Van and Meg Anderson thought they had found the perfect lot, a tract of rolling farmland that looked out on a pond and was bordered by a stand of trees and a neighboring barn.

But a year after buying the land, one of seven lots in the Brookeville Farms development north of Olney in Montgomery County, the couple stood staring into a muddy pit. The hole was dug for their basement, but that's as far as their new home got.

"Everybody has dreams, and that was our dream," Meg Anderson said of the four-bedroom, $667,000 house they wanted to build.

Now their dream is tangled in a web of lawsuits and foreclosures. After their builder, Evangelos Enterprises Ltd. of Brookeville, Md., went bankrupt, Columbia Bank foreclosed on the property. The bank, based in Columbia, Md., has scheduled an auction next week on the Anderson's lot and existing Rockville home to cover $135,000 in loans taken out to start building the new house.

But the Andersons have filed suit against the bank, questioning why the institution allowed them to release money to their builder. The Andersons contend that the bank knew the builder was headed for bankruptcy, but allowed the couple to release its loan money anyway.

"All we heard from the bank was how good this builder was," Meg Anderson said. "Later, we learned {the bank} had hired someone just to handle problems with his account."

In one three-month period, the Andersons later learned Evangelos Enterprises had bounced nearly 90 checks from an account at Columbia Bank. Some of those checks were for as much as $100,000, said Brad Hill, a former construction manager for the company.

By the time the Andersons hired Evangelos in November 1989 to build a house, the company already owed $800,000 to its suppliers and had "grossly underestimated" the costs of building its homes, Hill said. At Brookeville Farms, Evangelos had contracted to build seven homes costing $725,000 to $1.2 million, but had bid as low as $550,000, according to the families there.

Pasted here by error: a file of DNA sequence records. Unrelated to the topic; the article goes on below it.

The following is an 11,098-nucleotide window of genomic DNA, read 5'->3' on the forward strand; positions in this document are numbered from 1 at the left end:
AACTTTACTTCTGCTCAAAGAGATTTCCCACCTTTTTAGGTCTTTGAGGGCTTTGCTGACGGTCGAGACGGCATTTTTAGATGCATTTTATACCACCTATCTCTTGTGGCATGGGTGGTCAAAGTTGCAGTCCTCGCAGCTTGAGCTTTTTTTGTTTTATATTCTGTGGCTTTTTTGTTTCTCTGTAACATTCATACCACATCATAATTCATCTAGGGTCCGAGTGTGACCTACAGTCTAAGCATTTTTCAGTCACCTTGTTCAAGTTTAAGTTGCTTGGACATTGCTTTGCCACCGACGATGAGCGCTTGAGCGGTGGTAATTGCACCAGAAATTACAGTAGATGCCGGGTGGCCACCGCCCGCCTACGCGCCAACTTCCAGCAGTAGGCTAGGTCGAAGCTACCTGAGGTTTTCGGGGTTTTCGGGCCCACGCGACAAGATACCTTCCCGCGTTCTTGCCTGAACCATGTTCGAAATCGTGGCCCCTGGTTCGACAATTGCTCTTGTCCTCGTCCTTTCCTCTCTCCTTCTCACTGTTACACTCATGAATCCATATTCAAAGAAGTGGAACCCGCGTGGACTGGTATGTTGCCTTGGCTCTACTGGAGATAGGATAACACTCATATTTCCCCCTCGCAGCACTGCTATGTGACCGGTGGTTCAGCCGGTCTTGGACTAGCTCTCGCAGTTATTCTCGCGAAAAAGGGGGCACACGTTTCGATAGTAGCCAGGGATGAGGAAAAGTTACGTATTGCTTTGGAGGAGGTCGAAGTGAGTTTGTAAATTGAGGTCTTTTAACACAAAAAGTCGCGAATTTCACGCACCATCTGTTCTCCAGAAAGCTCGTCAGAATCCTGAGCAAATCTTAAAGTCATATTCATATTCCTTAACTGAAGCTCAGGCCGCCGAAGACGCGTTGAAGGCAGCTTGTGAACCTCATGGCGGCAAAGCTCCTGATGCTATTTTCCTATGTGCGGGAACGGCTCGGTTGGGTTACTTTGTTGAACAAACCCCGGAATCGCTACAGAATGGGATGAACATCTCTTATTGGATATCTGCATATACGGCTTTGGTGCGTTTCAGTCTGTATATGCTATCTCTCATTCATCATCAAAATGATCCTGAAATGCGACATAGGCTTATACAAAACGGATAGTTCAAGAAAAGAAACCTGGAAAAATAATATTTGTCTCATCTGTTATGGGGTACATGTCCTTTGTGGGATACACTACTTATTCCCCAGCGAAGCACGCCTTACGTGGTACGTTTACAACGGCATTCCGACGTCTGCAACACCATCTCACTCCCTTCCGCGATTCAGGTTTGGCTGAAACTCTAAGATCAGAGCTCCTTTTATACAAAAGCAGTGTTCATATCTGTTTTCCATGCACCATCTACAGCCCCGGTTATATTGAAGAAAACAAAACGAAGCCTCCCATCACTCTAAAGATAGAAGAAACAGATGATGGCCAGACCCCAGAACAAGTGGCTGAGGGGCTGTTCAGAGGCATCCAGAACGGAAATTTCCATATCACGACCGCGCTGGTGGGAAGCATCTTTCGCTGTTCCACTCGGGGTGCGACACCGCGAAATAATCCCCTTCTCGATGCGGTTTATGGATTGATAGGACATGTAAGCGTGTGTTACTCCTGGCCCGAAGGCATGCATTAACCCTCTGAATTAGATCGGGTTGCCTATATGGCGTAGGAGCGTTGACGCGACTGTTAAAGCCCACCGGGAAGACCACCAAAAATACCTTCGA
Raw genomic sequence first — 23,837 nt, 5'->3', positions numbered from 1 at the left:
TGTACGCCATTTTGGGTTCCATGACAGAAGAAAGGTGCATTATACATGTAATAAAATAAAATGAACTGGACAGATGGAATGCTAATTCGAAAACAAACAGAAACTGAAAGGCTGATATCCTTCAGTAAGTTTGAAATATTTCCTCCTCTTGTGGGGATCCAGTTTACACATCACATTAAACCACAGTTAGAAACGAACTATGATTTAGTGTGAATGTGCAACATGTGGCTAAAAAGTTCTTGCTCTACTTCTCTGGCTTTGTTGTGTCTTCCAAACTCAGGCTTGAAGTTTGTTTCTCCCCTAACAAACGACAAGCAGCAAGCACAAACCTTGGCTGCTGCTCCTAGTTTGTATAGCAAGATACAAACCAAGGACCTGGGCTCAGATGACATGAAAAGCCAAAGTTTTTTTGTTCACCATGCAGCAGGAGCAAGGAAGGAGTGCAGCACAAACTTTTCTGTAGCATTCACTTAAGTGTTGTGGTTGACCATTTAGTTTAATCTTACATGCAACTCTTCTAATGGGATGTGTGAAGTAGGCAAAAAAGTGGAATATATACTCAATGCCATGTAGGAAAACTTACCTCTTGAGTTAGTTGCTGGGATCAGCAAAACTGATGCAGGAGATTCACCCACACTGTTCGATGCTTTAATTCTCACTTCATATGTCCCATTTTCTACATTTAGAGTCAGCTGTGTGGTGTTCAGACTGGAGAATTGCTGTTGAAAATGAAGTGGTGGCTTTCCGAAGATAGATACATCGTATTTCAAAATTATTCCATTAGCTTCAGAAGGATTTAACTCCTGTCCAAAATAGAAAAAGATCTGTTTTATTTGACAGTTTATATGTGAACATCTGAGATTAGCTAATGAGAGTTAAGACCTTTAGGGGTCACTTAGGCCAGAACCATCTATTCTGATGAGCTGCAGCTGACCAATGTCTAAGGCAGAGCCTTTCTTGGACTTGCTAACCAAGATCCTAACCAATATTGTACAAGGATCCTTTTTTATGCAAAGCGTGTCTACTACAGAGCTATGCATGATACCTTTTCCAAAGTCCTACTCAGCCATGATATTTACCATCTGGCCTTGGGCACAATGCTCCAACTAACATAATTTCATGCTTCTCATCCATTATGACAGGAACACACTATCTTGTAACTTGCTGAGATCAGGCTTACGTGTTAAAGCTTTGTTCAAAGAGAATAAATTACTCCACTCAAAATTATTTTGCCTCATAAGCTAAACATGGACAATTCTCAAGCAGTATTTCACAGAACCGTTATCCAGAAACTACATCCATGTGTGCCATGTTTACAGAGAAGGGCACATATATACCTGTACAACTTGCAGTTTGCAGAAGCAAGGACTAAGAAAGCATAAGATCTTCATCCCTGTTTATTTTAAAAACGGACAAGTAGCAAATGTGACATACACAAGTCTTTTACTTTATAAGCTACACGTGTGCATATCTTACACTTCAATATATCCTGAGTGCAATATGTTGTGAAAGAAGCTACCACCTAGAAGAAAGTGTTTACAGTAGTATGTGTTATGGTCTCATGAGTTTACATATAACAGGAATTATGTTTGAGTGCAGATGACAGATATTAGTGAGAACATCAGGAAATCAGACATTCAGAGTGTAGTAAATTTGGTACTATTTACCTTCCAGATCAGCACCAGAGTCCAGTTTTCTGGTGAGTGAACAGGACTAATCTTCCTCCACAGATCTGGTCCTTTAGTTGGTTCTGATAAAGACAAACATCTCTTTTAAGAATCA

The promise didn't hold up and soon Evangelos Enterprises was living off money that home buyers borrow from a bank and pay to a builder as work on a house is undertaken. This money typically is paid after work is in place, such as when a foundation is constructed or the drywall installed, but most of the families in Brookeville Farms had agreed to advance money to the builder even as construction on their houses slowed.

"If you are front-end loading a loan, you are in for major trouble," Hill said.

Concerned that this "house of cards was going to collapse," Hill said he went to Columbia Bank Nov. 15, 1989, to tell a loan officer about his concerns. The loan officer, Mike Galleone, said he does not recall meeting with Hill.

Two days later, the Andersons closed their deal, and within two weeks they too had agreed to advance $135,000 to Evangelos.

The Andersons in their lawsuit claim the bank convinced them to release the money. The bank said in court filings that Van Anderson insisted on paying the builder upfront. Hill said he recalls that the Andersons didn't want to agree to any advances, but changed their minds after meeting with the bankers. The bank declined to answer detailed questions about the dispute.

"There was no question in anybody's mind that the Andersons were against making that advance," Hill said.

"We didn't need the bank to hold our hands," Meg Anderson said later. "But they knew the money wasn't going into our house."

Around the corner from the Andersons' lot, workers hired by Columbia Bank recently finished laying cedar shingles on the roof of Robert and Margaret Parker's $705,000 dream house, but not before months of exposure had rusted fireplace flues and warped floorboards underneath.

The Parkers, both doctors at the National Institutes of Health, had hoped to be the Andersons' neighbors by now. But now the Parkers cannot afford to finish building their house.

The Parkers also have filed suit against Columbia Bank, claiming they were encouraged to release $160,000 of their loan money after Evangelos stopped work on their house.